India shared 23% of the world economy when the British arrived on its shores; and by the time they left in 1947, it was down to below 4%. Between 1770 to 1947, the British induced famines caused more than 60 million deaths in India. For comparison, world war 2 killed 50–56 million people.
Yet, it is very unfortunate that more than 59% of the British people are still proud of the British Empire and colonialism.
Realities of the British Colonialism in India
Hunger and poverty
The anthropogenic (man-made) famine of Bengal caused 2.1–3 million deaths in 1943. All the essential supplies were diverted from the civilians in Bengal to the military as a reserved stockpile. And, all this happened on the decisions of Winston Churchill. When some British officials reported that the people are dying due to this decision then the best answer that Churchill could come up with was “starvation of anyhow underfed Bengalis is less serious than that of sturdy Greeks”.
This is just one example and there are many.
There were multiple British-organized famines in India which caused more than 60 million deaths in the 18th, 19th, and 20th centuries. Some of the major ones are Bengal famine of 1770, the great famine of 1876–1878, 1943 Bengal famine, etc.
The British had imposed heavy taxes up to 50% and in some cases even 75% to maximize their profits.
Tortures and rapes
When people tried to stand against the “rule”, they were tortured to death by the British troops. Some of the common torture practices were:
- searing with a hot iron
- being tied on the firing cannons
- nipping off the flesh with pins
- prevention of sleep
- putting red chilies in the eyes and private parts
- sexual violence against women
and, many more…
After the 1857 rebellion (the first war of Indian independence) random civilians were shot and butchered in the streets. Multiple Hindus and Muslims were forced to eat beef or pork against their religious beliefs. Hundreds of women were raped publicly to take revenge from the rebellions.
Businesses were destroyed
By the time the British arrived, India was a world leader in at least textile, steel, and shipbuilding sectors.
The British destroyed the looms, took all the raw materials to Britain, and flooded the world market with cheaper fabrics clothes. Later, even Indians were forced to buy British clothes at a very high rate. Soon, India went from being an exporter to an importer of the finished clothes.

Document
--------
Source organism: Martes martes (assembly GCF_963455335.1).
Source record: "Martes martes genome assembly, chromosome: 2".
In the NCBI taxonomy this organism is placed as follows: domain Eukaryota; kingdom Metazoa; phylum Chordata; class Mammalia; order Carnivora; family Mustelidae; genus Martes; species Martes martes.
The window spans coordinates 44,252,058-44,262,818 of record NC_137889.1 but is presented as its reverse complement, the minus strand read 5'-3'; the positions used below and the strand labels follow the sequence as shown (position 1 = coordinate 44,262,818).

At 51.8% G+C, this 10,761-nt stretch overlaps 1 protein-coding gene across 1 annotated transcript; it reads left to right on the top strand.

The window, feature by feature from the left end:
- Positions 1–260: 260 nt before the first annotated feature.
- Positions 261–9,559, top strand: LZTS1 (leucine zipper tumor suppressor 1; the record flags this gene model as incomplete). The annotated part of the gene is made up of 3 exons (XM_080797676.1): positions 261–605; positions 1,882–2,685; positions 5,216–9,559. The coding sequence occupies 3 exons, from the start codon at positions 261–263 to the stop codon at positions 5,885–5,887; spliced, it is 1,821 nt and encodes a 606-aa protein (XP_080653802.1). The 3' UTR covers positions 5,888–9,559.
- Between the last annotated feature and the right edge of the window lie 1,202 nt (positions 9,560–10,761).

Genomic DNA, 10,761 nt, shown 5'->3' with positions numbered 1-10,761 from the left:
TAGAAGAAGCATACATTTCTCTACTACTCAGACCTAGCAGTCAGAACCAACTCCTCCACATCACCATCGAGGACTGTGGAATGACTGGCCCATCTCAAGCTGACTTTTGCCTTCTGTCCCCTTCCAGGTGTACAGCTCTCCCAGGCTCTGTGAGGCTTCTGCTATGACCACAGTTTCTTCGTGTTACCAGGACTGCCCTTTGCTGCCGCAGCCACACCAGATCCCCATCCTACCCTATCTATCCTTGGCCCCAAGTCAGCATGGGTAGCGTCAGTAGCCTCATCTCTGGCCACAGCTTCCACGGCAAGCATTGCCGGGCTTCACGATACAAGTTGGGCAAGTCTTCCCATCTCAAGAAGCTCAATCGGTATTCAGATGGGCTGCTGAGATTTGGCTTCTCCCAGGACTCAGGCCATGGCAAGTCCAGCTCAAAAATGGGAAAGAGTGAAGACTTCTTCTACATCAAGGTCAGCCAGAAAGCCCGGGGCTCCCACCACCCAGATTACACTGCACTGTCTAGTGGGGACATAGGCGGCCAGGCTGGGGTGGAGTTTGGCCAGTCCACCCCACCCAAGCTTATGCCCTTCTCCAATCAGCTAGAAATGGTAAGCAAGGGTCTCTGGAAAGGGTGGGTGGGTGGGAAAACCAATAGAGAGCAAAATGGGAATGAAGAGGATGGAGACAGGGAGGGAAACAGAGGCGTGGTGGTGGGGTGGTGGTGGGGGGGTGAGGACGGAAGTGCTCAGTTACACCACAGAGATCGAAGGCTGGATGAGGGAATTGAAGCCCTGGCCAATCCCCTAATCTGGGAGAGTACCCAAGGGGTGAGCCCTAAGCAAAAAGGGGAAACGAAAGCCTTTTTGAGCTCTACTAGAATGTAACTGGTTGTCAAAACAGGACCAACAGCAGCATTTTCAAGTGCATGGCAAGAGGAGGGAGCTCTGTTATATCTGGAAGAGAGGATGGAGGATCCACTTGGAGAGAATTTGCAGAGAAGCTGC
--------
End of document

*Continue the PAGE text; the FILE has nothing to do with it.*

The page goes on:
Not only this, but the British also chopped off the thumbs of skilled workers to make them unable to weave again. The textile manufacturing sector collapsed and the Indian share of world exports dropped down to 2% from 27%.
They took advantage of India’s shipbuilding and steel technologies to export valuables from India to Britain.
Bloodshed and massacres
Jallianwala Bagh massacre was one of the most heinous crimes committed by the British. On 13th April 1919, thousands of Indians gathered to celebrate a famous festival “Baisakhi” and to protest peacefully in a garden named Jallianwala Bagh in Amritsar.
Acting Brigadier-General Reginald Dyer ordered his troops to fire their rifles on the unarmed civilians without any warning. In this incident 350–1000 people lost their lives and another 1000–1500 got heavily injured.
Another example is the 1857 revolt where hundreds of suspected rebellions along with multiple civilians were murdered cold-bloodedly by the British.
Exploitation and theft
The British governed India as per their benefits. All the rail and road networks were designed in a way to transport raw material to the ports to be shipped to Britain. The monetary value of everything that the British took from India (from 1765 to 1938) is $45 trillion in today’s money which is 17 times more than the current GDP of the UK.
Not only they applied heavy taxes but the Indian people were also forced to buy British goods at higher prices. They used to take the finished products at a very low price (or, free) to Britain and used to sell in other countries (including India) at a high price — it was an organized loot.
The British came to India as traders but strengthen their roots slowly by using the “divide and rule” method and became colonizers.
Roads and railways in India are often pointed out as the British colonial success but the reality is that the railways in India were designed to carry valuables from remote areas to the ports to be shipped. Indians weren’t even allowed to enter the first-class compartments as it was clearly labeled “dogs and Indians are not allowed”.
And, I do believe that today’s British are not responsible for what their ancestors did, but they should know the truth that the British Empire was not something to be proud of.